“You fat little inbred beauty”
The story of James Hunt (Chris Hemsworth) and Niki Lauda (Daniel Brühl) is one we can all relate too. It’s a tale of two extremes: the easygoing partier with ideas of immortality and the calculating taskmaster who knows the odds and understands the consequences. In keeping with the Formula One spirit cinematically, we could even metaphorically pit Rush‘s Hunt against Senna’s Lauda—the Hollywood pretty boy opposite the riveting documentary—to see how your tastes align with personality. I’m a Lauda, always have and always will be. But just because I can relate to his analytical viewpoint on life doesn’t mean I don’t like to have fun. And while Ron Howard‘s glossy biopic may possess the sheen of mainstream action and manufactured drama to do so, it also contains a naked humanity beneath the facade.
I credit screenwriter Peter Morgan for finding this balance and deciding not to simply tell the James Hunt story despite what you may believe courtesy of Hemsworth’s face filling Rush’s poster. No, the film takes care to ensure that he and Brühl’s Lauda receive equal exposure and care during its depiction of 1976—a year of personal and professional tragedy for both. We get a touch of background exposition to flesh out their rivalry, but nothing more than a necessary psychological study to prove how different their personalities are. It doesn’t take more than their first race in Formula Three to see who is going to take the bigger risks, but as Hunt plays chicken and on the track to win, we can’t help knowing the sport is Lauda’s for the taking.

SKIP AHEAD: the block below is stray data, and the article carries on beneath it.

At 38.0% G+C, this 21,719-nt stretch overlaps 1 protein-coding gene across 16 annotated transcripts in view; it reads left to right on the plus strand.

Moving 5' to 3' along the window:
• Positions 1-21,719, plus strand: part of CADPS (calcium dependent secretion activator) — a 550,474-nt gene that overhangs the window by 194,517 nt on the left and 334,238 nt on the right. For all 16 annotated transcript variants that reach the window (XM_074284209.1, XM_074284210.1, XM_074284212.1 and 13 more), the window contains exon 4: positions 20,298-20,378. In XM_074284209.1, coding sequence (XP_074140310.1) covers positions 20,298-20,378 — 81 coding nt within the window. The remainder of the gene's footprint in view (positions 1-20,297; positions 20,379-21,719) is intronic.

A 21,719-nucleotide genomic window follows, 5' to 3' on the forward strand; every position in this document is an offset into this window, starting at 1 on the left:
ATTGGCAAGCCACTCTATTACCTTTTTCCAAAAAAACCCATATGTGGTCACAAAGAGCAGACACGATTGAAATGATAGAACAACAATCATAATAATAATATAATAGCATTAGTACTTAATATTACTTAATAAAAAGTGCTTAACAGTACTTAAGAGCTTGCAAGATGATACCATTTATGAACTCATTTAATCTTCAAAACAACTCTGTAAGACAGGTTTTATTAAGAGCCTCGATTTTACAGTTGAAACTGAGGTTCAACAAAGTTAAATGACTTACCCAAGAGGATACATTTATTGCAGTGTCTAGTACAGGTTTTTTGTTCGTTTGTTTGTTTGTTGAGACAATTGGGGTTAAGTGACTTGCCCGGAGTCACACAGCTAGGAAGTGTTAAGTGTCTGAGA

And it isn’t even because we only receive montages of Hemsworth with a revolving door of naked women—interesting that rising star Natalie Dormer partook in this fun despite having little to do besides nudity—while Brühl turns the gears behind the scenes by trading money and his unparalleled professionalism/ingenuity for a racing contract. At a certain point Hunt’s fearless hubris will be the difference between them after his notoriety and skill earns him a team in McLaren that’s on par with Lauda’s Ferrari technologically. It’s this detail that would make him a force on the tour despite Niki’s superior intellect and dedication. If Hunt slowed down the extracurricular activities to really buy into the work above the sport, he’d be unstoppable. As the story shows, however, that was never his goal.
The dynamic between these two men—or at least their characterizations onscreen—is intriguingly gray as far as protagonist versus antagonist. Both are bullies in their own way and both are sympathetically passionate about winning. While it’s easy to root for Hemsworth being the heart-on-his sleeve combatant against the Austrian robot, watching him constantly pick on the friendless Lauda can easily sway you to the other side. They are also each other’s drive, though, pushing forward to the brink so that they can improve every race until it becomes them against a field sitting a distant third and beyond. But what really makes the story and the film captivating is its central truth that these men ride around those tracks with only an eighty percent chance at best of living. That’s their common enemy.